Analyzing data obtained with the Atacama Large Millimeter/submillimeter Array (ALMA), researchers found a galaxy with a spiral morphology only 1.4 billion years after the Big Bang. This is the most ancient galaxy of its kind ever observed. The discovery of a galaxy with a spiral structure at such an early stage is an important clue to solving the classic questions of astronomy: “How and when did spiral galaxies form?”
“I was excited because I had never seen such clear evidence of a rotating disk, spiral structure, and centralized mass structure in a distant galaxy in any previous literature,” says Takafumi Tsukui, a graduate student at SOKENDAI and the lead author of the research paper published in the journal Science. “The quality of the ALMA data was so good that I was able to see so much detail that I thought it was a nearby galaxy.”
The Milky Way Galaxy, where we live, is a spiral galaxy. Spiral galaxies are fundamental objects in the Universe, accounting for as much as 70% of the total number of galaxies. However, other studies have shown that the proportion of spiral galaxies declines rapidly as we look back through the history of the Universe. So, when were the spiral galaxies formed?
Tsukui and his supervisor Satoru Iguchi, a professor at SOKENDAI and the National Astronomical Observatory of Japan, noticed a galaxy called BRI 1335-0417 in the ALMA Science Archive. The galaxy existed 12.4 billion years ago  and contained a large amount of dust, which obscures the starlight. This makes it difficult to study this galaxy in detail with visible light. On the other hand, ALMA can detect radio emissions from carbon ions in the galaxy, which enables us to investigate what is going on in the galaxy.
The researchers found a spiral structure extending about 15,000 light-years from the center of the galaxy. This is one third of the size of the Milky Way Galaxy. The estimated total mass of the stars and interstellar matter in BRI 1335-0417 is roughly equal to that of the Milky Way.
“As BRI 1335-0417 is a very distant object, we might not be able to see the true edge of the galaxy in this observation,” comments Tsukui. “For a galaxy that existed in the early Universe, BRI 1335-0417 was a giant.”
Then the question becomes, how was this distinct spiral structure formed in only 1.4 billion years after the Big Bang? The researchers considered multiple possible causes and suggested that it could be due to an interaction with a small galaxy. BRI 1335-0417 is actively forming stars and the researchers found that the gas in the outer part of the galaxy is gravitationally unstable, which is conducive to star formation. This situation is likely to occur when a large amount of gas is supplied from outside, possibly due to collisions with smaller galaxies.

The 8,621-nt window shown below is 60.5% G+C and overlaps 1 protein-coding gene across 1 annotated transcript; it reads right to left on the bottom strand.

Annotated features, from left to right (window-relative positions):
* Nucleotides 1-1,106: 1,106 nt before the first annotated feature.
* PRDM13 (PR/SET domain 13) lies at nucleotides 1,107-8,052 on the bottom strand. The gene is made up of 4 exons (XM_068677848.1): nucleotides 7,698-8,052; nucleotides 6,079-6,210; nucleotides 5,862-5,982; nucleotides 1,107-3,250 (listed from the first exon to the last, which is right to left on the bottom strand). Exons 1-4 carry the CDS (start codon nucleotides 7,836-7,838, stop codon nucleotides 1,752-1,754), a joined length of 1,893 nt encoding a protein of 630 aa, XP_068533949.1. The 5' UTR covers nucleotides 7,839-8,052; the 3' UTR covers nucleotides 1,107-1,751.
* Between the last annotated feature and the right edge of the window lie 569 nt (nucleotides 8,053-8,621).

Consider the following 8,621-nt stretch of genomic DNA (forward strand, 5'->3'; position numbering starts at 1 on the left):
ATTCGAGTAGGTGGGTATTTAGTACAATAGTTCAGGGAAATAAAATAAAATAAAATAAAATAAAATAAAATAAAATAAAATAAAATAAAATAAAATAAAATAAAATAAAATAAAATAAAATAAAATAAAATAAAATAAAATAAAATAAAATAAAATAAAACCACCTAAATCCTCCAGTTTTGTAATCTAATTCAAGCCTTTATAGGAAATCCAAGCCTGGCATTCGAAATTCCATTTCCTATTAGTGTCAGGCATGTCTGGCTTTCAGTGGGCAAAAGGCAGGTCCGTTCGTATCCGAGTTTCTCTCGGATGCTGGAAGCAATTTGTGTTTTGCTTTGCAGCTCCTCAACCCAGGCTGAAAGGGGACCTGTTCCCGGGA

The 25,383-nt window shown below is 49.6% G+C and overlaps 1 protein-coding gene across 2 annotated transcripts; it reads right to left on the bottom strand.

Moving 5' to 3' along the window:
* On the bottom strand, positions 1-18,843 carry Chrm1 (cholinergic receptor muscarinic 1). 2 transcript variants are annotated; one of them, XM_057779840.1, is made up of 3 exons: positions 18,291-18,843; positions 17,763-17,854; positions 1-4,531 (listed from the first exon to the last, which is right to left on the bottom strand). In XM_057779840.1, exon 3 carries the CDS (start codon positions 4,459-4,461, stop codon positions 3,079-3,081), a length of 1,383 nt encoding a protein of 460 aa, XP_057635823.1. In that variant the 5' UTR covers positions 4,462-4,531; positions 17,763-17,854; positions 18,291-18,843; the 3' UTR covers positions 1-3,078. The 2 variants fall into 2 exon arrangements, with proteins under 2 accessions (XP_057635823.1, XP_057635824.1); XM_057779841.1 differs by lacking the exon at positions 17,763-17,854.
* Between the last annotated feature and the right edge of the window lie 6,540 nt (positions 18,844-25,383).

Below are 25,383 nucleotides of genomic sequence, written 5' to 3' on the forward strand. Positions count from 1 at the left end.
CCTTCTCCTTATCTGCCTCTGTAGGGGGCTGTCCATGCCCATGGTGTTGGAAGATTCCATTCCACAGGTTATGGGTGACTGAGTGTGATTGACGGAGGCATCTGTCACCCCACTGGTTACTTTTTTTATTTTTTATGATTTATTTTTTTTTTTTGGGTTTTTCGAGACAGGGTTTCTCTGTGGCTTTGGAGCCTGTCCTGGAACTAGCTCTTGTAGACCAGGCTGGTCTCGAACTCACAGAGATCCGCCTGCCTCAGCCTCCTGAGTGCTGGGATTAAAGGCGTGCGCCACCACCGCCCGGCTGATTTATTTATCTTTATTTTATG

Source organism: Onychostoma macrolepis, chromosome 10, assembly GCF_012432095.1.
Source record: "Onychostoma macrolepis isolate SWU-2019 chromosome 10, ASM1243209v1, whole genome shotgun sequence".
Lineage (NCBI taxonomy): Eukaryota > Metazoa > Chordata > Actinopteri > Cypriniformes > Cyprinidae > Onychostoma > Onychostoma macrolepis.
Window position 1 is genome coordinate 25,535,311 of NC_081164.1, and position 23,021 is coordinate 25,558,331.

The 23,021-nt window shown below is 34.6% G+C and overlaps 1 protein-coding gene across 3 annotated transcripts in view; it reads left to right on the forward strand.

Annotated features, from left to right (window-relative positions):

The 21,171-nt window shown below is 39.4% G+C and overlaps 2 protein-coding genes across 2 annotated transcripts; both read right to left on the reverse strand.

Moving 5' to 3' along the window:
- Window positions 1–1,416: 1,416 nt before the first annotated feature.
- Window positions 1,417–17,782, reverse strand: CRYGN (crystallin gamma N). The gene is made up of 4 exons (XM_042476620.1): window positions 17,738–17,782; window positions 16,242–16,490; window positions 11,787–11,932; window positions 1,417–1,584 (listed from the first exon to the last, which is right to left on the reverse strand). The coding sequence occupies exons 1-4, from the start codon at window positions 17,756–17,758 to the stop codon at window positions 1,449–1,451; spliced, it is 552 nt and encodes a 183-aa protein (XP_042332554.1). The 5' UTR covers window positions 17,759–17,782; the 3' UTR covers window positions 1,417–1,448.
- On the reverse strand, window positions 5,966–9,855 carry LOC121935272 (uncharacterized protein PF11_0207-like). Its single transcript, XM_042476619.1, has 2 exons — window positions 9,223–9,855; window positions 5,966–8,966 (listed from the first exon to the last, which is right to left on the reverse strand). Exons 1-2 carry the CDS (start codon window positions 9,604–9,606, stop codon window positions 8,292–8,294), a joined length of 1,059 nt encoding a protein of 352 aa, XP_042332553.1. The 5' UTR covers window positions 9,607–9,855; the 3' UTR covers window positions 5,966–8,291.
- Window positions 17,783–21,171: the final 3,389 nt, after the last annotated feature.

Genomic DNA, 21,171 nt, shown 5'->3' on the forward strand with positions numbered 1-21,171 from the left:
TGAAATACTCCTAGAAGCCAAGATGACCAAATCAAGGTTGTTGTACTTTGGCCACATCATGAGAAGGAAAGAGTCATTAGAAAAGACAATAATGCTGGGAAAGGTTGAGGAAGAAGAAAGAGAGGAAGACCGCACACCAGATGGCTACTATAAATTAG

The fate of BRI 1335-0417 is also shrouded in mystery. Galaxies that contain large amounts of dust and actively produce stars in the ancient Universe are thought to be the ancestors of the giant elliptical galaxies in the present Universe. In that case, BRI 1335-0417 changes its shape from a disk galaxy to an elliptical one in the future. Or, contrary to the conventional view, the galaxy may remain a spiral galaxy for a long time. BRI 1335-0417 will play an important role in the study of galaxy shape evolution over the long history of the Universe.
“Our Solar System is located in one of the spiral arms of the Milky Way,” explains Iguchi. “Tracing the roots of spiral structure will provide us with clues to the environment in which the Solar System was born. I hope that this research will further advance our understanding of the formation history of galaxies.”
- The redshift of this object is z=4.41. Using the cosmological parameters measured with Planck (H0=67.3km/s/Mpc, Ωm=0.315, Λ=0.685: Planck 2013 Results), we can calculate the distance to the object to be 12.4 billion light-years. (Please refer to “Expressing the distance to remote objects” for the details.)
Reference: “Spiral morphology in an intensely star-forming disk galaxy more than 12 billion years ago” by Takafumi Tsukui and Satoru Iguchi, 20 May 2021, Science.